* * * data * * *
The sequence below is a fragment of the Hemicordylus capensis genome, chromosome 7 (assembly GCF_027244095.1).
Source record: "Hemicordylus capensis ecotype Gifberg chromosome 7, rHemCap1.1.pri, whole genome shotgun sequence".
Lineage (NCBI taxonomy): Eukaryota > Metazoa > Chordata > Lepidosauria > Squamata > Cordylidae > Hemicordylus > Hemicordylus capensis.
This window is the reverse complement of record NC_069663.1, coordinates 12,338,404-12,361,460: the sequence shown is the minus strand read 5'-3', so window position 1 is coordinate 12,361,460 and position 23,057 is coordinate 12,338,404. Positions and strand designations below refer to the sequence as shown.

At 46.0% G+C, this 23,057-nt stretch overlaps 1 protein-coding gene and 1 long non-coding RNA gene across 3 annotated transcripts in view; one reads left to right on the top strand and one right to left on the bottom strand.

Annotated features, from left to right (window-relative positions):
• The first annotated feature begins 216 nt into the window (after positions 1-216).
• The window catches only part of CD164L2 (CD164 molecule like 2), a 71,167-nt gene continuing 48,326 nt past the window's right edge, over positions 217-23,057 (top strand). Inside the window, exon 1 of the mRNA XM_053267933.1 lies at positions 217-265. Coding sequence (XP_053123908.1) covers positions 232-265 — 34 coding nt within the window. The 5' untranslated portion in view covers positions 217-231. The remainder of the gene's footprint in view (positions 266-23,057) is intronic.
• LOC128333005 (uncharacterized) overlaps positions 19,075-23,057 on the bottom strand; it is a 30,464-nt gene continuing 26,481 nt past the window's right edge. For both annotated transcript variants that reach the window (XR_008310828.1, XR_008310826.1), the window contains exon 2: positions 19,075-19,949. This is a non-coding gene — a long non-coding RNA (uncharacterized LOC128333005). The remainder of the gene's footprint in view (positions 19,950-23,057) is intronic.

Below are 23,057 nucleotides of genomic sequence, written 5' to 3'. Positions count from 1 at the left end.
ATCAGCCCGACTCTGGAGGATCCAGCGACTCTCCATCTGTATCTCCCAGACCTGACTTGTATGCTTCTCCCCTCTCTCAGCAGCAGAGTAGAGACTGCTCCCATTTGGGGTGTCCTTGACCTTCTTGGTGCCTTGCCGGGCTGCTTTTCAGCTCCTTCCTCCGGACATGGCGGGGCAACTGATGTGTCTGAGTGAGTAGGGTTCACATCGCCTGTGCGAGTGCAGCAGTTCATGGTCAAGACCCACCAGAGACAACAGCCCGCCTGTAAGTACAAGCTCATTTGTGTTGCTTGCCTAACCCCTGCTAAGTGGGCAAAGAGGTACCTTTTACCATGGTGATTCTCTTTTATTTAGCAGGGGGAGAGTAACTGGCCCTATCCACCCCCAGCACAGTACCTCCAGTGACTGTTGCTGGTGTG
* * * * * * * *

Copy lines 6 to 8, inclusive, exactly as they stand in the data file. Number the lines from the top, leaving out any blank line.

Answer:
Annotated features, from left to right (window-relative positions):
• The first annotated feature begins 216 nt into the window (after positions 1-216).
• The window catches only part of CD164L2 (CD164 molecule like 2), a 71,167-nt gene continuing 48,326 nt past the window's right edge, over positions 217-23,057 (top strand). Inside the window, exon 1 of the mRNA XM_053267933.1 lies at positions 217-265. Coding sequence (XP_053123908.1) covers positions 232-265 — 34 coding nt within the window. The 5' untranslated portion in view covers positions 217-231. The remainder of the gene's footprint in view (positions 266-23,057) is intronic.